UK: Study links child asthma with high sugar diet during pregnancy
Published: 07/06/2017, 11:52:59 AM
Women who eat too much sugar during pregnancy are doubling the chance of their child going on to develop asthma, new research suggests, according to the UK's Telegraph newspaper.
A study of almost 9,000 mother and child pairs starting in the 1990s found a link between free sugars, such as those found in fizzy drinks and processed food, and the inflammatory disease.
Researchers at Queen Mary, University of London compared the 20% of mothers who consumed the most sugar, equivalent to more than five teaspoons a day, or two cans of full-fat coke, to the 20% who had the least.
They found that the children of those in the top category had a roughly a one in five chance of developing asthma, while those in the lowest category had a one in ten.
Scientists have long tried to explain the increase in prevalence of asthma over the last half century.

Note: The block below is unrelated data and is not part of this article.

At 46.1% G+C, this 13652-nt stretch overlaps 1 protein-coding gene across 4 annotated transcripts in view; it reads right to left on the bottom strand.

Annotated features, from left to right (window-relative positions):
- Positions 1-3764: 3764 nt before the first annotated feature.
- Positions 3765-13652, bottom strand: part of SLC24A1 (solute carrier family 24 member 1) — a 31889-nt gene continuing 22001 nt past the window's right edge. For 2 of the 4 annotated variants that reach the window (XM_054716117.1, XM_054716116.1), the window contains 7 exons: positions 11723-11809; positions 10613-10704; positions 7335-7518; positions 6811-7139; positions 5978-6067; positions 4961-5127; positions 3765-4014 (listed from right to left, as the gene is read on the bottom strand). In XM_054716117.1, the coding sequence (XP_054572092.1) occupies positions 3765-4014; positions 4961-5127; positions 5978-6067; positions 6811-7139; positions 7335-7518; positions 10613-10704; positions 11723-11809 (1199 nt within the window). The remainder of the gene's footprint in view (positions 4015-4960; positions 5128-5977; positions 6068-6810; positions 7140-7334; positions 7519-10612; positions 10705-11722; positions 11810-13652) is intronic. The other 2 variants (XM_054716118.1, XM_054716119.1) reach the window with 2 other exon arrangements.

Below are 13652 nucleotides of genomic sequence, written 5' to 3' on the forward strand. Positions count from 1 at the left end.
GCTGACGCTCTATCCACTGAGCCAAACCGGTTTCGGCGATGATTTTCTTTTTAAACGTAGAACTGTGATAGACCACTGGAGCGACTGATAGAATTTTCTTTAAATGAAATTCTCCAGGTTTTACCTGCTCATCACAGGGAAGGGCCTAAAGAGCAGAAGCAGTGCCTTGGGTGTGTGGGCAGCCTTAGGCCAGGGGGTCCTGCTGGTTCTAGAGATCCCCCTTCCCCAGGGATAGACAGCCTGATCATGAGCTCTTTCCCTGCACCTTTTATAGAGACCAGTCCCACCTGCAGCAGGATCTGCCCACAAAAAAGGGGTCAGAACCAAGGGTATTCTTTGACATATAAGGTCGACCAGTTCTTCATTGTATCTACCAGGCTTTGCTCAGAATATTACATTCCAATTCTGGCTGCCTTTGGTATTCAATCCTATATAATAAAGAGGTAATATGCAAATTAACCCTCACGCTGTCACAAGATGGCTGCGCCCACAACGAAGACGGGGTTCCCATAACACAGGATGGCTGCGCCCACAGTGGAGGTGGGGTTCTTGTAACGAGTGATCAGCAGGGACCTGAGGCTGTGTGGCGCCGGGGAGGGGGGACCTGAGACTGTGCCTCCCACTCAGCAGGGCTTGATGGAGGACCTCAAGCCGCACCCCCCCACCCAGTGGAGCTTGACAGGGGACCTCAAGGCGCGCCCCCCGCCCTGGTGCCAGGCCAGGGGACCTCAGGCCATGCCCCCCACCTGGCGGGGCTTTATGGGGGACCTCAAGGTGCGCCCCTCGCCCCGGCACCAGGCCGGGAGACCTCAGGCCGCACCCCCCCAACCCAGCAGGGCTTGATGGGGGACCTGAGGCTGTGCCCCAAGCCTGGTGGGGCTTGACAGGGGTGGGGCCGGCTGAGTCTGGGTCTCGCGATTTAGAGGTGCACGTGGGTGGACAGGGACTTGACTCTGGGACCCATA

Changes in diet, and in particular a heavier reliance on sugar, have been suspected as a leading cause, but until now there has been sparse research into the role of sugar during pregnancy.
It is thought the sugar link with asthma may be explained by high intakes of fructose triggering an immune response leading to inflammation in developing lungs.
Lead researcher Professor Seif Shaheen said: "We cannot say on the basis of these observations that a high intake of sugar by mothers in pregnancy is definitely causing allergy and allergic asthma in their offspring.
"However, given the extremely high consumption of sugar in the West, we will certainly be investigating this hypothesis further with some urgency.
"The first step is to see whether we can replicate these findings in a different cohort of mothers and children.
"If we can, then we will design a trial to test whether we can prevent childhood allergy and allergic asthma by reducing the consumption of sugar by mothers during pregnancy.
"In the meantime, we would recommend that pregnant women follow current guidelines and avoid excessive sugar consumption."
The study is published in the European Respiratory Journal.